Six Links Worthy of Your Attention #610

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Is there one link, story, picture or thought that you saw online this week that you think somebody you know must see?

My friends: Alistair Croll (Solve for Interesting, Tilt the Windmill, Interesting Bits, HBS, chair of Strata, Startupfest, FWD50, and Scaletechconf; author of Lean Analytics and some other books), Hugh McGuire (Rebus Foundation, PressBooks, LibriVox) and I decided that every week the three of us are going to share one link for one another (for a total of six links) that each individual feels the other person “must see.”

Check out these six links that we’re recommending to one another: 

  • Foundations of Geopolitics – Wikipedia“I try to avoid getting political when sharing these links. I’m not doing that this week. Instead, I’m sharing some of the things I’ve been reading to better understand the horrors that millions of Ukranians are facing simply for trying to govern themselves democratically. The first is a book on the geopolitical future of Russia, written in 1997, that is a textbook for the Russian military. It calls for the sidelining of NATO and the annexation of nations. If you want to see Putin’s checklist, it’s in here.” (Alistair for Hugh).
  •  Defending The City: An Overview of Defensive Tactics From The Modern History of Urban Warfare – Modern War Institute. “Despite an unexpectedly strong showing by Ukraine, nobody who understands math expects them to survive against the full force of the Russian military. The fighting will turn uglier still, and roll into dense urban areas. Some folks I trust who’ve served in past wars pointed me to the Modern War Institute, which is part of West Point. I’d imagined that details such as tactics of urban warfare were secret, somehow, but no: Army manuals are there for the reading. This is a gory, but edifying, history of defensive strategy and urban conflict. As I try to build a mental model to understand the war we’re now all part of, this sort of thing has been a useful background separate from viral threads and disinformation on all sides.” (Alistair for Mitch).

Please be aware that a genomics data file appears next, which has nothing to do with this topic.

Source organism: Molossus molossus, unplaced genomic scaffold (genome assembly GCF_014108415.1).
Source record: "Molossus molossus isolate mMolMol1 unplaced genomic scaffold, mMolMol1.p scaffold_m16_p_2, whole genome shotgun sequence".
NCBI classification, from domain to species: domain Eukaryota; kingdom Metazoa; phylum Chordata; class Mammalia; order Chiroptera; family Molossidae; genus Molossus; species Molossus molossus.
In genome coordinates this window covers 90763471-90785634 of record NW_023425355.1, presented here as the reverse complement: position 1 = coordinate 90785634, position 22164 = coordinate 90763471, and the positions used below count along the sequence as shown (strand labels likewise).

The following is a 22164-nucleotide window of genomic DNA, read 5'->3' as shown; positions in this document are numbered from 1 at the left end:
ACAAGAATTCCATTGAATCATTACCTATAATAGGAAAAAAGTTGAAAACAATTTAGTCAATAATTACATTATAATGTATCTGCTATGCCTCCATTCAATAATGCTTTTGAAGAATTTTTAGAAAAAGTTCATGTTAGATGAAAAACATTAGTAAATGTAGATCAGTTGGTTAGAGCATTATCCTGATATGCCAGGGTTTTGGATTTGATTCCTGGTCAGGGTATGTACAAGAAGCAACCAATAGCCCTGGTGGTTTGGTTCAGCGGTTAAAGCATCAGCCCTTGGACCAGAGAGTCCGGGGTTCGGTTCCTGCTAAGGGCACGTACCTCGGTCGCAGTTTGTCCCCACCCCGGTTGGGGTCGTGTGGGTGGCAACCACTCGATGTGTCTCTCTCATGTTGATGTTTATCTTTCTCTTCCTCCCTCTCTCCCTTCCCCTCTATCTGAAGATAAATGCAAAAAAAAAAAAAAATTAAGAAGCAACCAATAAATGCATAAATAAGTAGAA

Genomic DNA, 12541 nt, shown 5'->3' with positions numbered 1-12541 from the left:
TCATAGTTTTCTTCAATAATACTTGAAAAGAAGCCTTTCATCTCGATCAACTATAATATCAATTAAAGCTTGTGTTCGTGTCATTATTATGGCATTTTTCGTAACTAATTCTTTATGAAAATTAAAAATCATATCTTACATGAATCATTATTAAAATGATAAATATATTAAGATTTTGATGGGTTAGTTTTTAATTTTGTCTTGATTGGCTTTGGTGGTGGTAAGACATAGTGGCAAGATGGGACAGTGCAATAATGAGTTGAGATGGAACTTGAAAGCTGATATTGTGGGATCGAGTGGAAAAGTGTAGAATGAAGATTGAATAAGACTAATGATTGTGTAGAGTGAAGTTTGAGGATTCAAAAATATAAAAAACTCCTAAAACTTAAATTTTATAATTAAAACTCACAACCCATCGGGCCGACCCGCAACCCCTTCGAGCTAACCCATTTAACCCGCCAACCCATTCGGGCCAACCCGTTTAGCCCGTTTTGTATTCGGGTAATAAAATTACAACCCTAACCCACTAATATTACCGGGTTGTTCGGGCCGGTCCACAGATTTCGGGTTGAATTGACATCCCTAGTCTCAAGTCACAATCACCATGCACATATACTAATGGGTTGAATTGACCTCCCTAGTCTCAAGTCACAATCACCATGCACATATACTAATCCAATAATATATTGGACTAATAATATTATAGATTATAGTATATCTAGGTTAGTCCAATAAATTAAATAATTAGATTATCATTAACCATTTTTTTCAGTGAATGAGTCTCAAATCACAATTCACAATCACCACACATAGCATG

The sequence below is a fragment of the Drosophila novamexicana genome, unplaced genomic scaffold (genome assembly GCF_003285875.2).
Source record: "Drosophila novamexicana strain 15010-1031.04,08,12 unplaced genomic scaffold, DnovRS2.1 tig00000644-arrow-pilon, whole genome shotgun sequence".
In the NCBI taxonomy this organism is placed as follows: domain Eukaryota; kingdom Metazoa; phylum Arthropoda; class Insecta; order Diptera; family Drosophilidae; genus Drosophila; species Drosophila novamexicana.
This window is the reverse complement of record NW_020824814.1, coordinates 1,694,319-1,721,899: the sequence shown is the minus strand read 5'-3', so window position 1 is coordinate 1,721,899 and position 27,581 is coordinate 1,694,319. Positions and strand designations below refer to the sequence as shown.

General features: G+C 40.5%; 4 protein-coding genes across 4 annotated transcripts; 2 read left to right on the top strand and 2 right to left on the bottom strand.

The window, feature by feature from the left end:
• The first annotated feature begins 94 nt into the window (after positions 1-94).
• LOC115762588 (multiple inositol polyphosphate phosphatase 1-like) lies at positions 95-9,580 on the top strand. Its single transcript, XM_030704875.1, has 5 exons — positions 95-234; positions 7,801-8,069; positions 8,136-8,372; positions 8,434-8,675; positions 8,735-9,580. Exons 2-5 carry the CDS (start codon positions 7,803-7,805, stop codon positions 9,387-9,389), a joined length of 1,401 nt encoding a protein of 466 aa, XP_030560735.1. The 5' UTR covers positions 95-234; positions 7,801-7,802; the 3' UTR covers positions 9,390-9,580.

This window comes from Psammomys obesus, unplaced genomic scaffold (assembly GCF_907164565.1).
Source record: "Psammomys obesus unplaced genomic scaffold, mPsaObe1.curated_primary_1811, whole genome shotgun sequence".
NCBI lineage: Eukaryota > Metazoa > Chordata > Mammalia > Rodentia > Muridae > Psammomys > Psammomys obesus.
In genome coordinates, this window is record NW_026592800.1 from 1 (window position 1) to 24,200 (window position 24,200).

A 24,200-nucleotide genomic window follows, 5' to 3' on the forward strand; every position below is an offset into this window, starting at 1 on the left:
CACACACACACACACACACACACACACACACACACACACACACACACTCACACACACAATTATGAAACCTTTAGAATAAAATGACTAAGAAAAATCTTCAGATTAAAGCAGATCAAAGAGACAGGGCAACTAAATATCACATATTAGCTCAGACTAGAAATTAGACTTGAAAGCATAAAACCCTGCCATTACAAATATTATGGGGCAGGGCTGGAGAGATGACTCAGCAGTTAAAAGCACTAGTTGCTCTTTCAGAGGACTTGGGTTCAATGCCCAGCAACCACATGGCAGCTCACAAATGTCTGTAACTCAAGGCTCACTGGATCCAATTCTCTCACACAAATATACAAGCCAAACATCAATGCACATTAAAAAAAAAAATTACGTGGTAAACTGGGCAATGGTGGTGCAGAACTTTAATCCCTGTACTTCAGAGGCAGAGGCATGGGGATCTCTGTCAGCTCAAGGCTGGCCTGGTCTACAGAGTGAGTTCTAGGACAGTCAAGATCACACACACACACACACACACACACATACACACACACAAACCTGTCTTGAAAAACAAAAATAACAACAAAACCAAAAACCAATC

• 1001 Albums Generator. “I recently rebought a turntable, and slowly slowly I’m growing a little collection of vinyl. What I like about the format is the forced attention to a whole work, something I’ve struggled with using digital media. This little app will recommend a new album every day to you — which, of course, you can listen to on Spotify or wherever.” (Hugh for Alistair).
  • Sebastian Mallaby on Venture Capital – Conversations With Tyler. “Fascinating conversation with financial historian Sebastian Mallaby about venture capital, how and why it works.” (Hugh for Mitch). 
  • Descript. “I’m doing things a little bit differently this week. I’m sharing two pieces of software that I’ve spent a lot of time learning over the past few months. They have, without question, changed the very nature of how I think about my work… and the possibilities when it comes to software truly eating the world. This first one, Descript, is one of the most incredible editing technologies I have ever used. Now, let’s be clear, I am not good at editing. In fact, I usually don’t edit much of anything, especially when it comes to my podcast or videos. I don’t know what kind of magic this is, but you can import any video or audio and the technology will transcribe it into text. From there, you edit the audio or video file by editing the actual text. It sounds insane, but it works wonders. As an example, many of the guests will often confuse things and call me ‘Joel’, instead of ‘Mitch’. That’s on me, because I have two first names. Still, I don’t like the way it sounds. Now, all I have to do is a ‘find and replace’ for the word ‘Joel’, and it’s done. It’s all so seamless. It’s very difficult to tell that things have been edited to the naked ear. It even has a technology that recognizes my voice. By learning my voice, it’s able to edit out words and change them… in my own voice. Like I said, it is pure magic. It’s worth the investment, if you do any form of editing.” (Mitch For Alistair).
  • Riverside“This is another piece of software magic. When I’m recording either my podcast or videos with a guest, I’m at the mercy of the technology and connectivity on both ends of the conversation. With Riverside, it records natively on each person’s individual system and then uploads and matches it in the cloud, allowing me to either have one final file or multi-track versions of these conversations. This works for both audio and video. The result is also staggering. The quality of a guest’s audio and video, even when they’re just using the internal camera and microphone on a laptop, is significantly better than any other recording software I have used historically. Again, these technologies are not free (or even cheap), but so very worth it if you create any form of content with a remote guest. I can’t recommend this platform enough. The results will impress you.” (Mitch for Hugh).

Feel free to share these links and add your picks on TwitterFacebook, in the comments below or wherever you play.

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